The American Heart Association has published new research identifying a higher risk of stroke among hospitalized COVID-19 patients, particularly men and patients who have certain pre-existing conditions. The findings further underscore evidence that SARS-CoV-2 is more than just a respiratory virus and emphasizes the importance of vaccinating people as quickly as possible.

Though COVID-19, the disease caused by the virus SARS-CoV-2, is most associated with severe pneumonia and respiratory problems, a number of studies have identified other potential consequences related to the virus, including everything from loss of smell to skin rashes and ‘red’ toes.

The latest research, which was presented virtually at the American Stroke Association International Stroke Conference 2021, reveals that some people who had more severe COVID-19 cases were also at greater risk of suffering from a stroke compared to others.

The findings were based on an analysis of data on more than 20,000 patients who were hospitalized for COVID-19 in the US last year. Of those people, 281 suffered from a stroke, the majority of which were ischemic stroke at 52.7-percent. This was followed by bleeding or ‘unspecified’ stroke types at 45.2-percent, and transient ischemic attack at 2.5-percent.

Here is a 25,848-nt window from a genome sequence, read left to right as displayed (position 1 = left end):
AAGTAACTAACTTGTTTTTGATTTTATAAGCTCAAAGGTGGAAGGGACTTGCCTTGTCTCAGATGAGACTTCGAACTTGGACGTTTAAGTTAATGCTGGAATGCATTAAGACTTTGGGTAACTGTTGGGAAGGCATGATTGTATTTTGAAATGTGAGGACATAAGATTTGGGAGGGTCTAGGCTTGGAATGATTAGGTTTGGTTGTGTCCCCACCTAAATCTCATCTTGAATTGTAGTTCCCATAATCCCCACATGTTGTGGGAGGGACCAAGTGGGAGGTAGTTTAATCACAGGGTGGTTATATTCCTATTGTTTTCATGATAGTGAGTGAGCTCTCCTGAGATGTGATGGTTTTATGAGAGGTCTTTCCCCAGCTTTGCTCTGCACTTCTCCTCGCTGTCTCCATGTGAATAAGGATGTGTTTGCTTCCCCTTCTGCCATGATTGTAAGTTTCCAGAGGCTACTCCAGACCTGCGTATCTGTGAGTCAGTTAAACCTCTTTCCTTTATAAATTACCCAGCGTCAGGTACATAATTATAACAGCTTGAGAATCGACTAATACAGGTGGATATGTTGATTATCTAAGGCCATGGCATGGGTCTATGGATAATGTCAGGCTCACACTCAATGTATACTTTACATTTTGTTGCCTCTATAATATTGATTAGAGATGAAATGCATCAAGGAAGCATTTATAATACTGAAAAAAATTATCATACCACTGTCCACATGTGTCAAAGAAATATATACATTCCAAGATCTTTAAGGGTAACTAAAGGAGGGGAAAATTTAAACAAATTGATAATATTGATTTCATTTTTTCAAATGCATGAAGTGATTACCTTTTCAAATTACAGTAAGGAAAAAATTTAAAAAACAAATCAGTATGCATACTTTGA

The study found that stroke risk varied based on health factors, age, gender, and race. Black patients may have a higher risk of suffering from ischemic stroke, for example, and of all the stroke types analyzed, 64-percent impacted men.

As well, older patients were more likely to be impacted by stroke, as were patients who had type-2 diabetes and high blood pressure. Atrial fibrillation was also linked to a greater risk of ischemic stroke in these patients compared to those who didn’t have afib. Sadly, patients who had a stroke were more than twice as likely to die in the hospital compared to those who didn’t have a stroke.

The study’s lead author Saate S. Shakil, MD, said:

We know the COVID-19 pandemic has disproportionately affected communities of color, but our research suggests Black Americans may have higher risk of ischemic stroke after contracting the virus, as well. Stroke on its own can have devastating consequences and recovering from COVID-19 is often a difficult path for those who survive. Together, they can exact a significant toll on patients who have had both conditions.



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